When Jesus was awakened to meet the storm, He was in perfect peace. There was no trace of fear in word or look, for no fear was in His heart. But He rested not in the possession of almighty power. It was not as the "Master of earth and sea and sky" that He reposed in quiet. That power He had laid down, and He says, "I can of mine own self do nothing." He trusted in the Father's might. It was in faith-faith in God's love and care-that Jesus rested, and the power of that word which stilled the storm was the power of God.Ibid., p. 336.

All this indicates that in the council of peace between the Father and Son, the Son had voluntarily agreed to surrender His divine omniscience, omnipresence, and omnipotence. He was to demonstrate as a Man in the flesh, within a human consciousness, that man can trust the Father under all circumstances; that God is the true authority under which the entire universe is safe.

Had the Son decided He wanted His deity to operate independently of and contrary to the Fathera decision which, of course, He would never makethe Father doubtless would have honored Christ's right to freedom of choice. Christ could have taken back His own divine power in order to destroy His enemies or to negate the plan of redemption. He could have chosen not to die on the cross. What we have in Christ is a choice throughout His life on earth to live entirely by the Father (John 6:57), rather than by or under His own power.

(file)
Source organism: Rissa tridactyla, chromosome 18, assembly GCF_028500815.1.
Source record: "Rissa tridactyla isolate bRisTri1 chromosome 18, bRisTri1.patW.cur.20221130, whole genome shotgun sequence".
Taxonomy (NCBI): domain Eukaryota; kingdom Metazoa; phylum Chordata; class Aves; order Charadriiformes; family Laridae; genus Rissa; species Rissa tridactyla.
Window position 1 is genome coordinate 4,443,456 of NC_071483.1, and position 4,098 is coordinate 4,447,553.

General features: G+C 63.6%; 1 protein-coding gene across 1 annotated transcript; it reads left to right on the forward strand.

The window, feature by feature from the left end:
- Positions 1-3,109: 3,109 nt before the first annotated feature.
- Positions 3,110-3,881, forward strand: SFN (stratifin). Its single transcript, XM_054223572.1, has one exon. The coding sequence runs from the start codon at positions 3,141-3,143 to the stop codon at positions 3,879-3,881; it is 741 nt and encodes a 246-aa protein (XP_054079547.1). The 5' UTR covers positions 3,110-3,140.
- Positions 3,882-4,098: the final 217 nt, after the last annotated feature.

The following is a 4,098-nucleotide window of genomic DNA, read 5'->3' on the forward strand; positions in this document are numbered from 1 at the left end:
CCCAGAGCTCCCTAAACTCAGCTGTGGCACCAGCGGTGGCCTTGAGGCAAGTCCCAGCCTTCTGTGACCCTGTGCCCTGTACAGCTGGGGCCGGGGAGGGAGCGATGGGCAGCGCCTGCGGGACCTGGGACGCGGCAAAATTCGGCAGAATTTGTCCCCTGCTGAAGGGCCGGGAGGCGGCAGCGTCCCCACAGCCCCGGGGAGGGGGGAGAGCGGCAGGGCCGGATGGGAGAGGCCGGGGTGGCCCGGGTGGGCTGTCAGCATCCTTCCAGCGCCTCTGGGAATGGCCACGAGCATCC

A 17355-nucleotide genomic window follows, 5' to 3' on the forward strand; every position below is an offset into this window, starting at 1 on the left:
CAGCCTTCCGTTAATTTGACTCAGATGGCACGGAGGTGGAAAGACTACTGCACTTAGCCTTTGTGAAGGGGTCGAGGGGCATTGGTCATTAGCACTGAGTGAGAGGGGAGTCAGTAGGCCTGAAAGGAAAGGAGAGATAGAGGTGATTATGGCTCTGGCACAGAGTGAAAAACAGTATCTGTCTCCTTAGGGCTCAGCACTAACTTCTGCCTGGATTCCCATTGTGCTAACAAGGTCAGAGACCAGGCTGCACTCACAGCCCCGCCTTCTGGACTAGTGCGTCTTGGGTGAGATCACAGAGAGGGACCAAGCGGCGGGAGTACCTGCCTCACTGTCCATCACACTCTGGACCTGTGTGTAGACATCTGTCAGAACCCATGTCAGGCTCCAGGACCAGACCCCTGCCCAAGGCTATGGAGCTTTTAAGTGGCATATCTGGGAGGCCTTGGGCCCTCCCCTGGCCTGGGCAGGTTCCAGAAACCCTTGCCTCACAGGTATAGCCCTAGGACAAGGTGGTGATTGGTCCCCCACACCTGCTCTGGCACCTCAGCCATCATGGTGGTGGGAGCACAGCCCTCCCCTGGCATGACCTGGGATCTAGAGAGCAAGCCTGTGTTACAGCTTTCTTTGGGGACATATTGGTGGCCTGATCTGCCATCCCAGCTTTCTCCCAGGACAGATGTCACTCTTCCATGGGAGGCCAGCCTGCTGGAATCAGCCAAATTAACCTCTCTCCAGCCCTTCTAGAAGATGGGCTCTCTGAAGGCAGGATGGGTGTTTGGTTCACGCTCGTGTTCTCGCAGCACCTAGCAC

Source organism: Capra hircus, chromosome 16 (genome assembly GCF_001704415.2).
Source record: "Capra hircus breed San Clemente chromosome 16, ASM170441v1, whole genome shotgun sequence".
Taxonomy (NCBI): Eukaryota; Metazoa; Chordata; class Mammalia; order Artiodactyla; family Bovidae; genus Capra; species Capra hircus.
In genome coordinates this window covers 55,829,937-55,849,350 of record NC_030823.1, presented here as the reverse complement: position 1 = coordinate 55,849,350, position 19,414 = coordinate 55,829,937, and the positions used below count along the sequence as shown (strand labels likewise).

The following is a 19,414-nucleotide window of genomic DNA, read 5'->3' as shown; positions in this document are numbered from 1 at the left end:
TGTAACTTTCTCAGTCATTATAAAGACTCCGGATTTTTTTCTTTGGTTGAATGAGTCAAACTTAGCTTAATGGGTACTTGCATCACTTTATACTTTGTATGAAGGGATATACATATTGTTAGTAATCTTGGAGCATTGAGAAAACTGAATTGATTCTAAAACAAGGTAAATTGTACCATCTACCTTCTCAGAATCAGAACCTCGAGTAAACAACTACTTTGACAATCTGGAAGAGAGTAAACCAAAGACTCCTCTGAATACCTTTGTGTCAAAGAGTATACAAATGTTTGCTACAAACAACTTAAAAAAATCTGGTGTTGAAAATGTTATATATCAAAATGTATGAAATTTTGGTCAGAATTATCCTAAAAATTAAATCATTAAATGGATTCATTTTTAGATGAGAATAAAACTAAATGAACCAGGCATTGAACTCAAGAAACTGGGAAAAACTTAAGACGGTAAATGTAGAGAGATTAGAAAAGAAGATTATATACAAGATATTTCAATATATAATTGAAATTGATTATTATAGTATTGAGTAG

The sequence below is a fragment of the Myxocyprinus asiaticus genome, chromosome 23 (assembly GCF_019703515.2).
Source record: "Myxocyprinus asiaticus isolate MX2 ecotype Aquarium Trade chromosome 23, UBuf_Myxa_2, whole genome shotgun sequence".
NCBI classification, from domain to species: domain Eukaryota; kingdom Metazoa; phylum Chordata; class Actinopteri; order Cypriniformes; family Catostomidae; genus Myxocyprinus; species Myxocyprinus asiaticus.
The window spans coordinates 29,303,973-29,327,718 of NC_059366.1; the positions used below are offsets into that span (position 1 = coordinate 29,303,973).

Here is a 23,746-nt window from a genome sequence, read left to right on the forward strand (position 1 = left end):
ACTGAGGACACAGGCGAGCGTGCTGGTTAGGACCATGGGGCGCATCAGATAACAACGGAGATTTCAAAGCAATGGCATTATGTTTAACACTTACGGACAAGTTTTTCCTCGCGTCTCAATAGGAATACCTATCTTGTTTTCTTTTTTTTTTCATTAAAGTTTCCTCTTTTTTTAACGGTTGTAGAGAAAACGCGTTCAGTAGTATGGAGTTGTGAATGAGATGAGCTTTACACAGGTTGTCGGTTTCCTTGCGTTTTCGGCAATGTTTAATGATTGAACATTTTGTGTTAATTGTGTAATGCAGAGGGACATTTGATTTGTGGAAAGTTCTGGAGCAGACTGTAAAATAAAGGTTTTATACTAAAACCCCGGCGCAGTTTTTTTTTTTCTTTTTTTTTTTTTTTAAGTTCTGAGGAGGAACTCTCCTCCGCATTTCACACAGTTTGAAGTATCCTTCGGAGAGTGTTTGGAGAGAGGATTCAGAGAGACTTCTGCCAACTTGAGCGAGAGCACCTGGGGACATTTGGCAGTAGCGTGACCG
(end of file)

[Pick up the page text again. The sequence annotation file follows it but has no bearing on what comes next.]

Satan sought to bring such pressures to bear upon Christ as to lead Him to take Himself out of His Father's hands and work a miracle to relieve Himself of well-nigh intolerable situations. Christ was aware that He could terminate the plan of redemption and leave guilty man to his ruin. But He glorified the Father by showing that the Father could be fully trusted. The Father glorified the Son by answering His requests, showing that the Son also could be fully trusted. In His human consciousness Christ lived His life on earth by faith, as every other man should live.